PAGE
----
Sick US South Pole scientist flown to New Zealand

October 18, 2011

A US scientist stranded in Antarctica for almost two months following a suspected stroke has been evacuated from the South Pole to New Zealand in a hazardous airlift.

Renee-Nicole Douceur spoke of her relief after arriving in the South Island city of Christchurch on Monday night. Television pictures showed a tired but upbeat Douceur making her own way through the airport after the flight.

The 58-year-old scientist said she was pleased to have completed the flights without suffering further health complications.

"Coming from the South Pole on the unpressurised plane, I was worried about whether it could do some more serious damage or a stroke or who knows what else," Douceur told TVNZ.

"They kept the plane at very low altitudes, the air crew know what to do if something happened to me."

Douceur is believed to have suffered a stroke at the Amundsen-Scott South Pole Station in late August, complaining of temporary and difficulty speaking.

But the harsh , where temperatures can plunge to -60 Celsius (-72 Fahrenheit), meant an immediate evacuation was impossible.

With conditions easing on the frozen continent over the weekend, reports said a cargo plane set off for Antarctica on Saturday, landing briefly at Britain's Rothera base before heading to South Pole and picking up Douceur.

Accompanied by a medic, she was then taken to the US McMurdo base and transferred to a US C-17 Globemaster, which completed the trip to Christchurch, the reports said.

Douceur was expected to undergo scans and medical assessments Tuesday to try to determine the exact nature of her condition.

The is reportedly the earliest flight after winter to the since US doctor Jerri Nielsen FitzGerald was airlifted out in 1999 after diagnosing and treating her own for five months.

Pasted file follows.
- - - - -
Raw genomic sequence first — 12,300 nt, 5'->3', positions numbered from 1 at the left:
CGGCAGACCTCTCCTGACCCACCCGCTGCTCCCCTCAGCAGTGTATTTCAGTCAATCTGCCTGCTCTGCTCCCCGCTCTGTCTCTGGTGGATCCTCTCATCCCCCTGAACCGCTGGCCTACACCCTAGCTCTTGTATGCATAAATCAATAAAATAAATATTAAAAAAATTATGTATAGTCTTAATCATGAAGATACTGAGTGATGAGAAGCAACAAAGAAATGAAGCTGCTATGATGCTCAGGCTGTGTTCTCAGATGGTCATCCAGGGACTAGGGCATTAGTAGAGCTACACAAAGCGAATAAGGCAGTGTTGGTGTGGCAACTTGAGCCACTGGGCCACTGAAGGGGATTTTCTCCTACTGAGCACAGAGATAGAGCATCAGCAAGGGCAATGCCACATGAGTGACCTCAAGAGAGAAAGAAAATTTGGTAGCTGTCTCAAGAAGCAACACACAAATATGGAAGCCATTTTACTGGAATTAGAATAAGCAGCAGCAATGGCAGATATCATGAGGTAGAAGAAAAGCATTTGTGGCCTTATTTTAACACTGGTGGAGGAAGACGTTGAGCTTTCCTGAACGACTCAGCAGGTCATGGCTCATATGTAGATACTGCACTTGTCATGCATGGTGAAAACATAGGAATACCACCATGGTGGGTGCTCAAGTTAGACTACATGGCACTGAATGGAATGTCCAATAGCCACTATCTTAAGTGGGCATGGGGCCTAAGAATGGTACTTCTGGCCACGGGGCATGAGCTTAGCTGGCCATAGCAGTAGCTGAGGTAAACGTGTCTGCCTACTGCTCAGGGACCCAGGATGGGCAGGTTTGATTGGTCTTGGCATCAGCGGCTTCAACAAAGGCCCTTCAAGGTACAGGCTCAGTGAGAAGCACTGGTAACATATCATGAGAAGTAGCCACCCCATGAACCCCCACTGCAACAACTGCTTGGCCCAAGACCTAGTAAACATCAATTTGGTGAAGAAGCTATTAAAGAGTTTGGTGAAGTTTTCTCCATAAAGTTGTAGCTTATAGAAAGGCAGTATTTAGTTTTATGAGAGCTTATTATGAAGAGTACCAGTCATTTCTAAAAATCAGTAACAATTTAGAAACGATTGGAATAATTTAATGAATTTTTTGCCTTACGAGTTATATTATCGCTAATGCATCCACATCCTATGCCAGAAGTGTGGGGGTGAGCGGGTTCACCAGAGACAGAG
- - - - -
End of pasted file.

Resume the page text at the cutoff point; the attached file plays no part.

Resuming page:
Officials with the US Antarctic program in Christchurch refused to comment, referring all inquiries to their head office in the United States and Douceur's employer Raytheon Polar Services.

Explore further: Scott's s South Pole epic trek recreated

Related Stories

British soldiers reach South Pole

December 28, 2006

A team of British military personnel has become the first service members to visit the South Pole in nearly 100 years.

Doctor in 1999 South Pole rescue dies in Mass.

June 24, 2009

(AP) -- Dr. Jerri Nielsen FitzGerald, who diagnosed and treated her own breast cancer before a dramatic rescue from the South Pole a decade ago, has died after the disease recurred. She was 57.

Relics from Scott's doomed Antarctic trip on sale

August 25, 2010

The skis and scientific instruments of a physicist who accompanied Captain Scott on his ill-fated trip to the Antarctic will be sold in London next month, Christie's auctioneers said Wednesday.

India makes first expedition to South Pole

November 1, 2010

India will kick off its first scientific expedition to the South Pole on Monday to analyse environmental changes in the frozen continent over the past 1,000 years, the mission leader said Saturday.

Survivors of Antarctic mission land in NZ

February 28, 2011

Two Norwegian adventurers Monday said they held slim hopes of finding the three other members of their party alive, after their yacht went missing in a fierce Antarctic storm.

Recommended for you

Horn of Africa drying ever faster as climate warms

October 9, 2015

The Horn of Africa has become increasingly arid in sync with the global and regional warming of the last century and at a rate unprecedented in the last 2,000 years, according to new research led by a University of Arizona ...

Could 'The Day After Tomorrow' happen?

October 9, 2015

A researcher from the University of Southampton has produced a scientific study of the climate scenario featured in the disaster movie 'The Day After Tomorrow'.


Please sign in to add a comment. Registration is free, and takes less than a minute. Read more

Click here to reset your password.
Sign in to get notified via email when new comments are made.